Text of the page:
Audioaccess, a division of JBL, is joining the multi-room fray with the introduction of its first integrated home theater and multi-room audio/video system designed for custom residential installation. The system is based on the W.H.E.N. AVR/Controller, a 7.1-channel A/V receiver that offers various surround modes, and includes two built-in AM/FM tuners. The system controls outboard A/V sources via dedicated IR outputs and three RS-232 ports for two-way control of specific high-capacity DVD/CD changers. An additional RS-232 port is provided for software upgrades.

Are multi-room manufacturers favoring delivery over sound? Is whole-house distribution technology predicated on audio quality or multiple-zone support? Architectural audio manufacturer Sonance hopes its new distribution system, the DAB1, will maintain faithful sonic reproduction and reliable zone delivery. Designed to provide multi-room audio, system power and control in a single component, it will work with any Sonance in-wall keypad or three-wire IR devices. Up to four audio sources can be connected to the DAB1 and played in any or all of the zones simultaneously.

The need for sophisticated multi-room infrastructure further increases as the hard-drive server category continues its explosive growth. The new SMS3 Smart Media Server from Russound will enable users to identify songs, artists or albums in their music collection using Gracenote’s Music Management System. The SMS3 supplies three different music sources simultaneously, making it a great candidate for marriage with a multi-zone system. When used with a Russound CAV/UNO-S2 system, music metadata is delivered directly to the user via the UNO interface. The SMS3 will be shipping this month for $2,899 MAP.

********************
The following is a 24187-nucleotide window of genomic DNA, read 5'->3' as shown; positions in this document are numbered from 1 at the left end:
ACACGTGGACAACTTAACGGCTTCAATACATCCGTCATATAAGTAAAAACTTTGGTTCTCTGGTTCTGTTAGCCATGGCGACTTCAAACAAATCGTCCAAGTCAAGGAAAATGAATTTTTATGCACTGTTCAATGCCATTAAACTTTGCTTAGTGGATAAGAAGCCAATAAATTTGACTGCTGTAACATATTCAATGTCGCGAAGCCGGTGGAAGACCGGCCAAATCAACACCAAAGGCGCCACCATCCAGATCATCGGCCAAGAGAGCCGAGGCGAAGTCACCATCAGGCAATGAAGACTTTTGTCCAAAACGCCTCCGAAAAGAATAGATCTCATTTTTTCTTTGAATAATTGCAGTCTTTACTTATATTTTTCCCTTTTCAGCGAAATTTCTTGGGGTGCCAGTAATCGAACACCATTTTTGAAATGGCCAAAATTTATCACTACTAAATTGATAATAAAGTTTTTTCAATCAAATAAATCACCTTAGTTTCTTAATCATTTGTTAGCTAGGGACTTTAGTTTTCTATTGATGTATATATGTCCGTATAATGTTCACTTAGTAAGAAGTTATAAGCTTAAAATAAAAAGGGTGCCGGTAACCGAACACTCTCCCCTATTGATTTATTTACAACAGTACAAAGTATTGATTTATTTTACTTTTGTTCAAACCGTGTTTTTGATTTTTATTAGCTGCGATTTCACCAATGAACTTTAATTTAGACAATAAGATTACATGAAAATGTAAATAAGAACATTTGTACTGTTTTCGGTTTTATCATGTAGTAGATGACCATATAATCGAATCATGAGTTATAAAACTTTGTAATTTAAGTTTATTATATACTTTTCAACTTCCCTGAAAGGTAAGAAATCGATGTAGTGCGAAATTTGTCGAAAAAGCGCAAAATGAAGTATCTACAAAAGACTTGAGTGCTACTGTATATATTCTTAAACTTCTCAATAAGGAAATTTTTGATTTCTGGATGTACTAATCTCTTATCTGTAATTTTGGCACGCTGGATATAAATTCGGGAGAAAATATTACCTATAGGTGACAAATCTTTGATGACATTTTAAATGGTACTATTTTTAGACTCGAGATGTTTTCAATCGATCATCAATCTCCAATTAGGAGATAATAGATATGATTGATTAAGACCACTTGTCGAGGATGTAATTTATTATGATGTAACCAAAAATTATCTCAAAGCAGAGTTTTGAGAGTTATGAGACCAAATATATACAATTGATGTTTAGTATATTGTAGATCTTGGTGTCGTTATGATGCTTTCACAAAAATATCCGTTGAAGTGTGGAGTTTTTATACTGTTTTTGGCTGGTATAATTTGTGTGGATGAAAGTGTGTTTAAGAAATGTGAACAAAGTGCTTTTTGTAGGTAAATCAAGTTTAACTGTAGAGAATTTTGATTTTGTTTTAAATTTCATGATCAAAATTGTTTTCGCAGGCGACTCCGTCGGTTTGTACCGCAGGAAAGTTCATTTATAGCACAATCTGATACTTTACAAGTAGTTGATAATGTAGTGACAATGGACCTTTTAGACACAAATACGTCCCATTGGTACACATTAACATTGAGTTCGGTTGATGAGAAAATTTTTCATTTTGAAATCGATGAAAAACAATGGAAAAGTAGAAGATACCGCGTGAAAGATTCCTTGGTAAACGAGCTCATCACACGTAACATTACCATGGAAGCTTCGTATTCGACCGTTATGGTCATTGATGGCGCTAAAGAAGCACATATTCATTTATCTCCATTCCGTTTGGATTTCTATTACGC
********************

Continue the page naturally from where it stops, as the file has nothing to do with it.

Russound has also unveiled its CAM6.6T a multi-source/multi-zone AM/FM receiver that can distribute six audio sources into six zones and can expand up to 36 zones. Its modular expansion slot allows for upgrades to the tuner, such as XM satellite radio. The CAM6.6T ($1,999 MAP) and UNO-S1 ($199 MAP), its sister keypad, are offered in various configurations to meet diverse needs.

Imerge’s SoundServer continues to win the hearts of multi-room system installers by proving itself as a reliable central brain. Imerge’s Chris Janes believes the SoundServer has become a preferred multi-room audio source because it provides smart options for discrete audio sources in up to 16 rooms. The SoundServer S2000II incorporates a TV interface with album cover illustration, up to three discrete outputs and three levels of storage capacity, 80, 160 and 250 GBs. Climbing up the ladder, Imerge’s S2000Mk2 improves upon the functionality of the S2000II and is available with up to four outputs and is compatible with Media Exports, including iPod downloads.

Stay tuned for news from Channel Vision, Intellinet Controls, Niles, NuVo Technologies, SpeakerCraft, Onkyo and esteemed others who are guaranteed to show top-shelf multi-zone products in Indianapolis.

Margot Douaihy is managing editor of Residential Systems in New York City.